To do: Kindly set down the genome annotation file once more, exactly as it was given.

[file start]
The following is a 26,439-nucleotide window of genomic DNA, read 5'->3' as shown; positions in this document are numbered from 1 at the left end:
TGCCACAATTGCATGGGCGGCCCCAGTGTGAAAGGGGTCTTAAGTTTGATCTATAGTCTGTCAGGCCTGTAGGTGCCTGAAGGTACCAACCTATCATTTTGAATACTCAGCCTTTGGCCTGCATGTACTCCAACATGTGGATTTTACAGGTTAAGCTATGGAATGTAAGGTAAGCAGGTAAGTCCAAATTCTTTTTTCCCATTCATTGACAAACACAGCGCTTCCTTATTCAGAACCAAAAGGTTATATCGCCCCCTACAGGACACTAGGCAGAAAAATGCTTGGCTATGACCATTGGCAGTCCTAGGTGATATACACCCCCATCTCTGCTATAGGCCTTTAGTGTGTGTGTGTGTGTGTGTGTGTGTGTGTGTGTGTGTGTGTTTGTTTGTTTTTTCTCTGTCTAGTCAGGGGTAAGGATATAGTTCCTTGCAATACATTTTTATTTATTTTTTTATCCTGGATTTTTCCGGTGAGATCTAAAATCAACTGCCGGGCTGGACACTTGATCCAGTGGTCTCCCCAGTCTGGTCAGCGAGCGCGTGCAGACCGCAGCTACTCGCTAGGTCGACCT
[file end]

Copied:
The following is a 26,439-nucleotide window of genomic DNA, read 5'->3' as shown; positions in this document are numbered from 1 at the left end:
TGCCACAATTGCATGGGCGGCCCCAGTGTGAAAGGGGTCTTAAGTTTGATCTATAGTCTGTCAGGCCTGTAGGTGCCTGAAGGTACCAACCTATCATTTTGAATACTCAGCCTTTGGCCTGCATGTACTCCAACATGTGGATTTTACAGGTTAAGCTATGGAATGTAAGGTAAGCAGGTAAGTCCAAATTCTTTTTTCCCATTCATTGACAAACACAGCGCTTCCTTATTCAGAACCAAAAGGTTATATCGCCCCCTACAGGACACTAGGCAGAAAAATGCTTGGCTATGACCATTGGCAGTCCTAGGTGATATACACCCCCATCTCTGCTATAGGCCTTTAGTGTGTGTGTGTGTGTGTGTGTGTGTGTGTGTGTGTGTGTGTTTGTTTGTTTTTTCTCTGTCTAGTCAGGGGTAAGGATATAGTTCCTTGCAATACATTTTTATTTATTTTTTTATCCTGGATTTTTCCGGTGAGATCTAAAATCAACTGCCGGGCTGGACACTTGATCCAGTGGTCTCCCCAGTCTGGTCAGCGAGCGCGTGCAGACCGCAGCTACTCGCTAGGTCGACCT